Are you buying Stephen A’s insane James Harden conspiracy theory?

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Bristol’s resident hot-take artist is at it again. Here is Stephen A. Smith’s latest unhinged conspiracy theory on Sixers star James Harden. Buckle up, because it's a doozy.

The longtime ESPN personality is such a skilled orator he can make practically anything sound like fact. That being said, this unfounded, galaxy-brained narrative is utterly delusional. Doc Rivers may be cracking under the pressure (we’ve never seen him tilt harder than at Wednesday’s press conference, coming all the way undone when asked about his concerning history of playoff collapses), but the notion that Harden is dogging it so the Sixers will replace Doc with his old pal from Houston, Mike D’Antoni (the architect of Phoenix’s revolutionary, “Seven Seconds or Less” offense), is laughable bordering on irresponsible.

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Even if the crown prince of bottle service were diabolical enough to hatch a plan of this elaborate scope (this would be a long con fit for a Soderbergh movie), would such a scheme appeal to D’Antoni, currently a consultant for the New Orleans Pelicans? More importantly, would Daryl Morey—ruthless and Machiavellian as he is—see D’Antoni as a big enough upgrade to risk alienating his star player, Joel Embiid?

Playing for his third team in a span of 15 months, Harden is already showing signs of decline, averaging his fewest points per game in a decade (22.0) while inviting criticism from both Rivers and Embiid, the latter questioning his drive on the heels of a tepid Game 5 performance against Toronto (15 points on 4-of-11 shooting with five turnovers). Years of sacrificing his body, both on and off the court, have caught up to Harden, who no longer has the quickness and dexterity to get to the free-throw line at will. That, along with his penchant for leaving teams in shambles at the slightest sign of trouble, makes building around Harden a suicide mission.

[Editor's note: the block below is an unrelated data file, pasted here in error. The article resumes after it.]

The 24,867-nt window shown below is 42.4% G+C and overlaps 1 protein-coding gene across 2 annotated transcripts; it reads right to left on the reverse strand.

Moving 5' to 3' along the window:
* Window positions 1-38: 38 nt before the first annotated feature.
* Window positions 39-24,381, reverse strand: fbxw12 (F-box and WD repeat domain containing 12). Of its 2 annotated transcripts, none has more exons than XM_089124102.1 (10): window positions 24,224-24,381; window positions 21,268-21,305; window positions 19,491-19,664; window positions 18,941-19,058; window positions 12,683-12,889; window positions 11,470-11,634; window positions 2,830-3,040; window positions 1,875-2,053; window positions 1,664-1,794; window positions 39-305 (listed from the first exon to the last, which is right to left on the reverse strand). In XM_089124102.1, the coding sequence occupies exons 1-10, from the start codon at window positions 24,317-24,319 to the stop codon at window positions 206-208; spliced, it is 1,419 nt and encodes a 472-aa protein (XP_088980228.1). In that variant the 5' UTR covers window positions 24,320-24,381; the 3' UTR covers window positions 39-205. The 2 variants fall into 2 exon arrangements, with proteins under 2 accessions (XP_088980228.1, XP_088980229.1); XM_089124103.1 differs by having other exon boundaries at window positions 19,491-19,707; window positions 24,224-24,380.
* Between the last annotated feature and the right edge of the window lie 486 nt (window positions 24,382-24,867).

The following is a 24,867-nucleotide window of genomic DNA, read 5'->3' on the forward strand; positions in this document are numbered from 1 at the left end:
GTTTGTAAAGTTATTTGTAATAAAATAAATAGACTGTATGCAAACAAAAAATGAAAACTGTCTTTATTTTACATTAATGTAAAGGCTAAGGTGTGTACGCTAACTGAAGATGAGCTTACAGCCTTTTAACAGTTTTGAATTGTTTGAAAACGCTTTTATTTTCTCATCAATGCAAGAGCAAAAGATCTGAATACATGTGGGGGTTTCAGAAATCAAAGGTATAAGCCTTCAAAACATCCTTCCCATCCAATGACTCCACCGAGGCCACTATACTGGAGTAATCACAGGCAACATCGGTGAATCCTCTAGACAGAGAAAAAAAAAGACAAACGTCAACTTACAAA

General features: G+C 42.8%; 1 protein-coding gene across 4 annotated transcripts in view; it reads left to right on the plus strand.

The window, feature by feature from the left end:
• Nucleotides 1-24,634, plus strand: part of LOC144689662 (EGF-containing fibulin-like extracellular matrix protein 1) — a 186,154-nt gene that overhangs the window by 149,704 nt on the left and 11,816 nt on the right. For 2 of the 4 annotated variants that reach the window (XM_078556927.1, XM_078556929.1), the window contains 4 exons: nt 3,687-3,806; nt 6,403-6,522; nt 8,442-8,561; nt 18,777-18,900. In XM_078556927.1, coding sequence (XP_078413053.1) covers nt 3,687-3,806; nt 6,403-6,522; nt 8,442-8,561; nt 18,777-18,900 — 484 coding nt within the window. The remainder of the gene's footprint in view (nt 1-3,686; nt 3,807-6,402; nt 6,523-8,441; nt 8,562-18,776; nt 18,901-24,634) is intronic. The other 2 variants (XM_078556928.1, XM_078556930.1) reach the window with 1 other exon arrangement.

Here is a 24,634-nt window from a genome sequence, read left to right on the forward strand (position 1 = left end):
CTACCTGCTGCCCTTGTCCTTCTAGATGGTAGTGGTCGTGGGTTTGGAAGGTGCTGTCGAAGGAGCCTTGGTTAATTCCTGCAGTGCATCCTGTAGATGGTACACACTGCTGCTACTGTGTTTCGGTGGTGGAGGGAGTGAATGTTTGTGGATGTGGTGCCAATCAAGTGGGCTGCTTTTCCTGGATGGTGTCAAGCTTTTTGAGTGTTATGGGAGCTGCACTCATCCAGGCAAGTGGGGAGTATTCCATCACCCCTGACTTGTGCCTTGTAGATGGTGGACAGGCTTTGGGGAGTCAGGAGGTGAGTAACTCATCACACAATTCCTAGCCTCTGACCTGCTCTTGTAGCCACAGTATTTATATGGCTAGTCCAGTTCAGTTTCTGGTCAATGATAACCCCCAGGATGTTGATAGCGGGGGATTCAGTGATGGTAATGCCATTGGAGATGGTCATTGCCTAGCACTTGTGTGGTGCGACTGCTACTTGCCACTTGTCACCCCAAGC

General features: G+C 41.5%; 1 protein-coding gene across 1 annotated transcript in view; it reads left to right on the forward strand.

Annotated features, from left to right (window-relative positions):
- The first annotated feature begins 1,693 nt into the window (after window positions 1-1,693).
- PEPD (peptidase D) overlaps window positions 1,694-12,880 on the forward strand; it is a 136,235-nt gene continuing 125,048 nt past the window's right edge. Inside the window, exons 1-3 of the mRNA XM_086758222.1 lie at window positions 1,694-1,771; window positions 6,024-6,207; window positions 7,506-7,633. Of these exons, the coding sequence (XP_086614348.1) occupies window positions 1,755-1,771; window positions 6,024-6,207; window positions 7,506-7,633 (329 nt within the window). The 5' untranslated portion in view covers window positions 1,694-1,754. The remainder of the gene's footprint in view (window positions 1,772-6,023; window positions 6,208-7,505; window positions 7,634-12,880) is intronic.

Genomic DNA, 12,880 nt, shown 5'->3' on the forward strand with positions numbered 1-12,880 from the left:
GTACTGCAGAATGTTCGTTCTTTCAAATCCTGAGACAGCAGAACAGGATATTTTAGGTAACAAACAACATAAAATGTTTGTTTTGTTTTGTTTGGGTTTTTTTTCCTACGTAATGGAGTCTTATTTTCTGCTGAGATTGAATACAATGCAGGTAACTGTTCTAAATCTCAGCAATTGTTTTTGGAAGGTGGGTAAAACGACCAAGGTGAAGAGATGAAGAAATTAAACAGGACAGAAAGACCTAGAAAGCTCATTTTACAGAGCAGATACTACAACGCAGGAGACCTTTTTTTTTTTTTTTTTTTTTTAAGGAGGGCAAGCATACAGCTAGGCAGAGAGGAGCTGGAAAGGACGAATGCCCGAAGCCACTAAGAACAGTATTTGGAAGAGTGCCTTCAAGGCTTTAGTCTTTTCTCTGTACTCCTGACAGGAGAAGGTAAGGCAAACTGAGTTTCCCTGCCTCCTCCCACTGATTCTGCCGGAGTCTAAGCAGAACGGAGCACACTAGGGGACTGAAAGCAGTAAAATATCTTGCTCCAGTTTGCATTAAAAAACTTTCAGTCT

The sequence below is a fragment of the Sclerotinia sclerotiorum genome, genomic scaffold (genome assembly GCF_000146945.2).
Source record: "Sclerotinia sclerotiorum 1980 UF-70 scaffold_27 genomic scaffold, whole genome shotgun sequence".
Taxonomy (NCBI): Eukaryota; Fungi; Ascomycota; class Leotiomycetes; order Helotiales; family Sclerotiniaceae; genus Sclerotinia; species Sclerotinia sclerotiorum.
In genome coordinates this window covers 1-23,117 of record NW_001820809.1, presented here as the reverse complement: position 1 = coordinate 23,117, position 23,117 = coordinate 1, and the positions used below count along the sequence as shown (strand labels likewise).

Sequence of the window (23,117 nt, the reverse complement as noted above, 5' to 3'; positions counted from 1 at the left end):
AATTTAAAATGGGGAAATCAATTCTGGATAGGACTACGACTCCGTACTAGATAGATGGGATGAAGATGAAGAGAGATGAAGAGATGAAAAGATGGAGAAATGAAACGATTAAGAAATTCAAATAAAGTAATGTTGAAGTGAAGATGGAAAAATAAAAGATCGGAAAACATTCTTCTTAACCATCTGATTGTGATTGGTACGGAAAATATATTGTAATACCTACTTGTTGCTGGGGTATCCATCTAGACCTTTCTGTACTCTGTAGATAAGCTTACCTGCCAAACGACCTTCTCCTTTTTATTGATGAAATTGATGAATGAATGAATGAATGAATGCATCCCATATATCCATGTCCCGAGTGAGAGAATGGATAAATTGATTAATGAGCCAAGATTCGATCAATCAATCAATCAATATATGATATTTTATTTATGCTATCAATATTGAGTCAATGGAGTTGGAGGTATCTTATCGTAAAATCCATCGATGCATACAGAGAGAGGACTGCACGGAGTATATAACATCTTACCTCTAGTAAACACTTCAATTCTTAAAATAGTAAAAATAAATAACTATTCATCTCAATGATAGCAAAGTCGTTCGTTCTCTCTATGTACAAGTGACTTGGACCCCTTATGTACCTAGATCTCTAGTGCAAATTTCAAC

Harden may long for a simpler time when the Rockets took the high-powered Warriors to the brink of elimination (Chris Paul’s injury couldn’t have come at a worse time), but recreating that team in Philadelphia isn’t going to happen, no matter how many microphones and cameras Stephen A. screams his conspiratorial nonsense into.

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